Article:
For an extra clean set of grills, I use the Tough Clean spray after and it comes out in a foamy substance. I leave it there for about 5 – 10 minutes and it’s really effective because the stuff I couldn’t get off at first with the wipes, come off really easily with the Tough Clean spray. A good wipe down and running under water helps to get all the dirty substance off (the Tough Clean spray has to be washed off unlike the Tough Wipes which are food safe). Then putting the grill back onto the BBQ and lighting up to evaporate any remaining water. Oil with cooking oil after for long-lasting protection against rust!

The Exterior Clean & Shine spray works too in giving a non-abrasive clean to the stainless steel BBQ exterior, but I find that any sort of stainless steel cleaner works just fine too. The kit also comes with a Super Cloth which you can use with the Tough Clean spray. Again, also average in terms of cleaning ability.

Overall, the BBQ Tough Wipes and the Tough Clean are certainly really handy for a quick and easy BBQ cleaning experience.

Available @ $37.45  from Liberty Patio, The Butcher’s Dog (Great World City, #b2-11), Natural Living (Park Mall #03-01), Decofix (Serene Centre #01-07 )

Selleys BBQ Care Kit

Selleys BBQ Care Kit

Selleys BBQ Tough Wipes  (12 sheets per packet)
Selleys BBQ Tough Wipes (12 sheets per packet)

BBQ Tough Clean Spray

BBQ Tough Clean Spray

Selleys BBQ  Exterior Clean & Shine
Selleys BBQ Exterior Clean & Shine

Selleys Super Cloth

Selleys Super Cloth

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The Hotplate

Lately, we’ve been getting a few questions about using the hotplate.

Do I need the hotplate? What is it for? Should I just change it to a grill plate? etc. etc.

The hot plate is really versatile and great for cooking anything that might fall through the gaps of the grill (for example, onions, shredded meats, or even egg). You can even cook food that might potentially crumble on a regular grill. It’s also good because it offers better heat consistency with the BBQ-ed food.

The hot plate also allows you to experiment with different kinds of cuisine. One of my favourites is Japanese. You can do up a teppanyaki dinner, and cook up some okonomiyaki (mmmm, one of my favourites!), and noodles!

Honestly, I can’t tell you whether you need a hot plate. Personally, I never use my hotplate very often. In fact, my grill replacement is almost permanently there. However, if you do like to experiment with other dishes besides the regular steaks and hot dogs, I would definitely recommend using the hot plate as it’s quite fun and easy to use.

What kind of hot plate should you use? There are different types of course. The ones we offer are cast iron or porcelain-enameled with serrated lines to give your food those nice criss-cross marks. Some of them are split in half where it’s serrated on one half and flat on the other. If you prefer a completely flat grill, you can always flip over the grill to get an entirely flat surface. I’ve used the steel types before but personally am not impressed because the nice new surface stains very easily and you don’t get that extra flavour that cast iron offers. Having said that, you still have to look after your cast iron hot plate and give it lots of oil to prevent rusting.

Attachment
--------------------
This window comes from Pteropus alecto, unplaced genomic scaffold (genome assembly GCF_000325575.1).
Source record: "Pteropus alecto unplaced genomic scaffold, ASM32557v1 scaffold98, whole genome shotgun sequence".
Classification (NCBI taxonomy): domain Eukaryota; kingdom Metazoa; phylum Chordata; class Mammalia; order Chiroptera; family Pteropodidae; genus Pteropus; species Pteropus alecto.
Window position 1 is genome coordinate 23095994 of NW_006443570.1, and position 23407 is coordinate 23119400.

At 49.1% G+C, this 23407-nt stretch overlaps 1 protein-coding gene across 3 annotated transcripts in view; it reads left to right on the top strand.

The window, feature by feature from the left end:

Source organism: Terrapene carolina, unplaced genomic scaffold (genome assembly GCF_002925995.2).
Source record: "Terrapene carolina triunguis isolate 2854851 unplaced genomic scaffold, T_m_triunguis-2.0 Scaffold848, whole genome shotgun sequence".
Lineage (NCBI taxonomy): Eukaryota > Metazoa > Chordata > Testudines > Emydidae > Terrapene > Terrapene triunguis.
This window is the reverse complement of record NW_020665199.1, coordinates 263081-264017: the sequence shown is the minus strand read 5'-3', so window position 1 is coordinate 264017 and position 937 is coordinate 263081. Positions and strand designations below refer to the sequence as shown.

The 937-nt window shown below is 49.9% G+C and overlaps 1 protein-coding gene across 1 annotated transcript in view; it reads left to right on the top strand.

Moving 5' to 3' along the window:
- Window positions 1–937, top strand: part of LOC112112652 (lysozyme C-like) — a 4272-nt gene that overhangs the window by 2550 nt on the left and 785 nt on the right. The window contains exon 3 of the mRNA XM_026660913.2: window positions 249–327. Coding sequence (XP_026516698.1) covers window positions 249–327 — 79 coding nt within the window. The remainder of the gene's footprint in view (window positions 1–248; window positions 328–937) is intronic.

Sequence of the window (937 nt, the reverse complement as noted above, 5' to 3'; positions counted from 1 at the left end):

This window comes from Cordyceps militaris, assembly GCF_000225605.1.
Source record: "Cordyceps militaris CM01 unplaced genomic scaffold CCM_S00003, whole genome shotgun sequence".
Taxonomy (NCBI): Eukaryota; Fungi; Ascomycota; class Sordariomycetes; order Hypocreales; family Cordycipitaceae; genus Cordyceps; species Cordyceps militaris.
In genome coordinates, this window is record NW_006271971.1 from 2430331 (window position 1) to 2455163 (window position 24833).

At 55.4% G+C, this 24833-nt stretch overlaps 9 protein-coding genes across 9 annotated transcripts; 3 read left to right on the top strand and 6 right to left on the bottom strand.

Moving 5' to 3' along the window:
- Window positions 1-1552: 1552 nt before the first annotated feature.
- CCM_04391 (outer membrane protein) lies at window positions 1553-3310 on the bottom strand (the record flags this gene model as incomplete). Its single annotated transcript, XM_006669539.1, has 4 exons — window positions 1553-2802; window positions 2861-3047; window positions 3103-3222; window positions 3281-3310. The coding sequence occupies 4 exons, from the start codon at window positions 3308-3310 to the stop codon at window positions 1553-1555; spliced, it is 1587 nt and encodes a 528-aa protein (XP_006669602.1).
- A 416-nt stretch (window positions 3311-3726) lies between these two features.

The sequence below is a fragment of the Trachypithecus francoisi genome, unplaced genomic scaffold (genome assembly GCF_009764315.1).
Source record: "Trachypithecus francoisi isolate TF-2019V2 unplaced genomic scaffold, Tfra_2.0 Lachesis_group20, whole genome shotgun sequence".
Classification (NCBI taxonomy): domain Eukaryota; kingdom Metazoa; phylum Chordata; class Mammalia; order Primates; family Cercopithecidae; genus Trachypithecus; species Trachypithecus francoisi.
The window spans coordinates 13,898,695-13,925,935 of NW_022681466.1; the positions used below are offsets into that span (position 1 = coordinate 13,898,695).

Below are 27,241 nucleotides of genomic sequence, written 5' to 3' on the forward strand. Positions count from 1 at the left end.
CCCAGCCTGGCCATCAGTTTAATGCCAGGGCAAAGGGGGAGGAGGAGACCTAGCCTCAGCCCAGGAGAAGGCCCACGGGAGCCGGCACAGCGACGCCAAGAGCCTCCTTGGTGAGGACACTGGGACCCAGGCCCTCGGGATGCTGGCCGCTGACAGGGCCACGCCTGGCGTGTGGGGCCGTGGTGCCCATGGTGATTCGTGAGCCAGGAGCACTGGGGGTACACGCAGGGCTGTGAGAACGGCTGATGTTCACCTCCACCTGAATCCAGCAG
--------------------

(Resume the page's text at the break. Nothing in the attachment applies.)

In any case, yay for hot plates! 🙂

Porcelain Enameled Hot Plate

Cast Iron Hot Plate

Rusty Reality

Raw cast iron grills are a favourite of our customers because they are believed to bring out a better flavour in their barbecued food. It is also believed that the iron from the grill is absorbed into our bodies for that extra iron intake that we need.

Whether this is true or not, I can’t say for certain. What I do know for sure is that raw cast iron rusts, no matter what you do to prevent it from happening. It’s completely normal and you shouldn’t have to worry about it getting into your food.

However, if you really don’t want to see the following happen to your grill, then here are a couple of tips and tricks to keep your cast iron grill turning into a rust farm.

Rusty Grill. Eeeeeek!

Step One: Before you use your grill for the first time, you’ll want to do what we like to call “burning in”. So, what you need to do is give your grill a good oiling. And by good, we mean, be ultra generous with that vegetable oil. After which, you should put it back on the barbie and turn up the fire. Leave it to burn for about ten minutes. After which, you’ll want to repeat this process of oiling and burning twice. You are now ready to use your grill!

Step Two: When it’s time to clean up, you can actually just leave your barbie as is because the oil from your cooking will help to protect your grill from rusting. But we completely understand that some may find that gross and off-putting. Anyway, here’s what you can do if you insist on giving your grill a wash. After you’ve washed your grill with soap and water and whatnot, you need to put it back on the barbecue and turn the burner on to evaporate the water. Then, of course, oil it again (and I can’t emphasize more how generous you must be with the oil).

Step Three: Now, when it’s time to grill again, just turn on the barbie and burn off the oil from your last oiling. You’re now good to go. Repeat the cycle of having an excellent barbecue experience. Yay!

Do you have any other tips on how to get rid of or prevent the rusty bits on your cast iron grill? Let me know! I’d love to hear from you.